The Evolution of Welfare Participation Among Canadian Lone Mothers From 1973 1991
The objective of this paper is to analyse changes in the welfare participation of Canadian lone mothers between 1973 and 1991. Lone mothers under age 35 do show an increasing reliance on SA income accompanied by stagnant wages and declining levels of market work and earnings. In contrast, lone mothers age 35 and over exhibit a declining reliance on SA income accompanied by rising levels of market work, wages and earnings income. Estimates of a simple economicdemographic probit model of welfare participation are both consistent with theoretical expectations and capable of accounting for a large portion of the very different observed trends for older and younger lone mothers. Much of the declining welfare use among older lone mothers can be explained by decreasing family size, increasing education and market wages which grew at the same rate as welfare benefits. Much of the rising welfare use among younger lone mothers can be explained by a decline in wages relative to welfare benefits accompanied by a mixed pattern of demographic change for this age group. Among younger lone mothers, modest declines in family size and increases in schooling were offset by a large increase in the proportion never married.
|Date of creation:|
|Date of revision:|
|Contact details of provider:|| Postal: |
Phone: (905) 525-9140 ext. 22765
Fax: (905) 521-8232
Web page: http://www.mcmaster.ca/economics/
More information through EDIRC
References listed on IDEAS
Please report citation or reference errors to , or , if you are the registered author of the cited work, log in to your RePEc Author Service profile, click on "citations" and make appropriate adjustments.:
- Christofides, L.N. & Stengos, T. & Swidinsky, R., 1996.
"Welfare Participation and Labour Market Behaviour in Canada,"
1996-6, University of Guelph, Department of Economics and Finance.
- Louis N. Christofides & Thanasis Stengos & Robert Swidinsky, 1997. "Welfare Participation and Labour Market Behaviour in Canada," Canadian Journal of Economics, Canadian Economics Association, vol. 30(3), pages 595-621, August.
- Saul D. Hoffman & E. Michael Foster, 1997.
"AFDC Benefits and Nonmarital Births to Young Women,"
JCPR Working Papers
3, Northwestern University/University of Chicago Joint Center for Poverty Research.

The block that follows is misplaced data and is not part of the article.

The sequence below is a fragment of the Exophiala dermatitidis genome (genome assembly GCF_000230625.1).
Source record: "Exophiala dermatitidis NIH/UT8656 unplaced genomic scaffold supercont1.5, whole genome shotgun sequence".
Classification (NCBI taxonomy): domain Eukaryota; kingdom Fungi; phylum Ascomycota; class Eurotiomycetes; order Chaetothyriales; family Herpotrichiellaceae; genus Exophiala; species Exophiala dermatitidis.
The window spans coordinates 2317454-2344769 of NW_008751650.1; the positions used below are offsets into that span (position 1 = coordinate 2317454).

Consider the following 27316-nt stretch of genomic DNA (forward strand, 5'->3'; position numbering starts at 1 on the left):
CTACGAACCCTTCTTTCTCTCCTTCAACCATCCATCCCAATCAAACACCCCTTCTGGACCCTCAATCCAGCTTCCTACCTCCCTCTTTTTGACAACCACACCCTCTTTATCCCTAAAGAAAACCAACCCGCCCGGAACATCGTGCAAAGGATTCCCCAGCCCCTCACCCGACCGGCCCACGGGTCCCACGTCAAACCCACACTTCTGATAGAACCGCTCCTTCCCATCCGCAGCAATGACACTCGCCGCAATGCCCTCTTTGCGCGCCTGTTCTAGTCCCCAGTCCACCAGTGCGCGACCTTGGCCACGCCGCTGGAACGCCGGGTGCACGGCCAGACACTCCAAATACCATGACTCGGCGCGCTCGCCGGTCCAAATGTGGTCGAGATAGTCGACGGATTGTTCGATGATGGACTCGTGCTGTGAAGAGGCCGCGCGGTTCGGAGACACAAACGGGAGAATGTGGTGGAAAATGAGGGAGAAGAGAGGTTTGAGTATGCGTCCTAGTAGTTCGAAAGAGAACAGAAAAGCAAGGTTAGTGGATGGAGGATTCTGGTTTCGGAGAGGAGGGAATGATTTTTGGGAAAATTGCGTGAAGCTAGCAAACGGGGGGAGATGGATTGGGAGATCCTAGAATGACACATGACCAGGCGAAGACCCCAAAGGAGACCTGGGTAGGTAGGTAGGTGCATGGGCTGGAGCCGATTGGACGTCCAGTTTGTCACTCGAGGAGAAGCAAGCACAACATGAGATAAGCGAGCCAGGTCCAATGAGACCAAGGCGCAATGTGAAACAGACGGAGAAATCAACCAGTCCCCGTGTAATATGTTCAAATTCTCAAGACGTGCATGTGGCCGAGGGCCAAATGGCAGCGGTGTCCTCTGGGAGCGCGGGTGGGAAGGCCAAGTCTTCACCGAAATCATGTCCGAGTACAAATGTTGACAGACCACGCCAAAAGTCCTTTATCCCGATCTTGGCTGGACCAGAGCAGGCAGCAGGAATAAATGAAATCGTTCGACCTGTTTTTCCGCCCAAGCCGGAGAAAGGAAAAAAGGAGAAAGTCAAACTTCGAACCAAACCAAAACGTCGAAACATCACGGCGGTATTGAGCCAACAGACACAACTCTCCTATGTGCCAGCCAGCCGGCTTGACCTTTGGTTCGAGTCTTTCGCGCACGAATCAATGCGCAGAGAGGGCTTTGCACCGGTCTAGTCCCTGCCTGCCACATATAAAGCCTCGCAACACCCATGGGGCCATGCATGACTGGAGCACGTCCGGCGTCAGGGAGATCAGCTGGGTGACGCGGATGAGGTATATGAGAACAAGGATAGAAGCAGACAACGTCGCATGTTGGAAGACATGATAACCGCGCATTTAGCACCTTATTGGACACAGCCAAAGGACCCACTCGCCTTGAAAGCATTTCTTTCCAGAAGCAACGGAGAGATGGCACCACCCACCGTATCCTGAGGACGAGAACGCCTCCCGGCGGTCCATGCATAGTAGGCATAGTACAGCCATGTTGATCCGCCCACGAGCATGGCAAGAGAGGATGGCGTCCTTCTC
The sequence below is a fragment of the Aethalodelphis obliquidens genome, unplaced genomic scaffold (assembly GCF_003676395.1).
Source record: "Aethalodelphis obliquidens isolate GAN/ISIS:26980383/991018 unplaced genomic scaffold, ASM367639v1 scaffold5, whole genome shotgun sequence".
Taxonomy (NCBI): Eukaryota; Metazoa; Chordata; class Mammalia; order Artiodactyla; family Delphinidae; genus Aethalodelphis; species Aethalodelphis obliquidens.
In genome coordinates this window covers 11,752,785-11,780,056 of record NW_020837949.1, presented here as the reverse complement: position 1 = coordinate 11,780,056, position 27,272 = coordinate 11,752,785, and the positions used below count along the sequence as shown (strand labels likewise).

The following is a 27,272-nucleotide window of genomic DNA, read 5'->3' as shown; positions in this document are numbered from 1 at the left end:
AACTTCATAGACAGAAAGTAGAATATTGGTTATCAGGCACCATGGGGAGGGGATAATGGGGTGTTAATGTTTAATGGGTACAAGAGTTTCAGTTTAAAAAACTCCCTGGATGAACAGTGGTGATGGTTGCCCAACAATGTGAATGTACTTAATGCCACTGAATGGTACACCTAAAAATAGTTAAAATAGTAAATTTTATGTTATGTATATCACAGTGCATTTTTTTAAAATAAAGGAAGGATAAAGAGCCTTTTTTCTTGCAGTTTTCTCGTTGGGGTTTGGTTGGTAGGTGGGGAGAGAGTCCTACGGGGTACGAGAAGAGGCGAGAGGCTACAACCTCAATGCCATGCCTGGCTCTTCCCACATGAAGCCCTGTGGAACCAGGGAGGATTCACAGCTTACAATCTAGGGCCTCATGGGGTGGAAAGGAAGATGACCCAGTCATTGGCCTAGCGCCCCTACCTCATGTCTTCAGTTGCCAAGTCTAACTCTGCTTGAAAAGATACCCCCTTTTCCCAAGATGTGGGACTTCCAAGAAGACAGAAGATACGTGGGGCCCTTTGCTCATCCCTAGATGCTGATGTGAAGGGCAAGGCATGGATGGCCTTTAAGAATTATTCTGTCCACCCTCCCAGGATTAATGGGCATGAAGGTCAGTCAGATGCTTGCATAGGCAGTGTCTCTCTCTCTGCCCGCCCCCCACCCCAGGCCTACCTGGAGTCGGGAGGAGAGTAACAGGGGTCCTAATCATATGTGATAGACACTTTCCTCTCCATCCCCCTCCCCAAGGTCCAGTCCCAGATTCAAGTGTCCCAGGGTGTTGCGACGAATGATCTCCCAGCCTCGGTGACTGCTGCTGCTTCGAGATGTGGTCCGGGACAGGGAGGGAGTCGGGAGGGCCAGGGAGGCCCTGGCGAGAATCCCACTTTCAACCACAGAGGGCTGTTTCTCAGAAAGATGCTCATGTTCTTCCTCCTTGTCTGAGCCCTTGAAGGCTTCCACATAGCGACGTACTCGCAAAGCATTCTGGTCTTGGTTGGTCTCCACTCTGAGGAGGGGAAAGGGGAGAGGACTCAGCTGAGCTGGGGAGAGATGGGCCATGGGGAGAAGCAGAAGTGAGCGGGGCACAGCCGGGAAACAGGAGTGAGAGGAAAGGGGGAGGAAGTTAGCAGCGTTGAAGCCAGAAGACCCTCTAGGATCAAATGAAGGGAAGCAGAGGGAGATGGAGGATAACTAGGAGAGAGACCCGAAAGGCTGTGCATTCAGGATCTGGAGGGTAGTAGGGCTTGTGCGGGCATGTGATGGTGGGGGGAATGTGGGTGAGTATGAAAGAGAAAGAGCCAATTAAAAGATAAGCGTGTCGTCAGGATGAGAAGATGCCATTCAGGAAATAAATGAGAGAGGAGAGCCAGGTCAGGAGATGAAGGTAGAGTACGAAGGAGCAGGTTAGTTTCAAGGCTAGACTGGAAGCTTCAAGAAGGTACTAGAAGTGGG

- Saul D. Hoffman & E. Michael Foster, 2000. "AFDC Benefits and Nonmarital Births to Young Women," Journal of Human Resources, University of Wisconsin Press, vol. 35(2), pages 376-391.
- Heckman, James, 2013.
"Sample selection bias as a specification error,"
Publishing House "SINERGIA PRESS", vol. 31(3), pages 129-137.
- Moffitt, Robert, 1992. "Incentive Effects of the U.S. Welfare System: A Review," Journal of Economic Literature, American Economic Association, vol. 30(1), pages 1-61, March.
- Allen, Douglas W, 1993. "Welfare and the Family: The Canadian Experience," Journal of Labor Economics, University of Chicago Press, vol. 11(1), pages S201-23, January.
- Michael Charette & Ronald Meng, 1994. "The Determinants of Welfare Participation of Female Heads of Household in Canada," Canadian Journal of Economics, Canadian Economics Association, vol. 27(2), pages 290-306, May.
- David Card & Philip Robins, 1996. "Do Financial Incentives Encourage Welfare Recipients to Work? Early Findings from the Canadian Self Sufficiency Project," Working Papers 738, Princeton University, Department of Economics, Industrial Relations Section..
- Martin D. Dooley, 1994. "Women, Children and Poverty in Canada," Canadian Public Policy, University of Toronto Press, vol. 20(4), pages 430-443, December.
When requesting a correction, please mention this item's handle: RePEc:mcm:cilnwp:17. See general information about how to correct material in RePEc.
For technical questions regarding this item, or to correct its authors, title, abstract, bibliographic or download information, contact: ()
If references are entirely missing, you can add them using this form.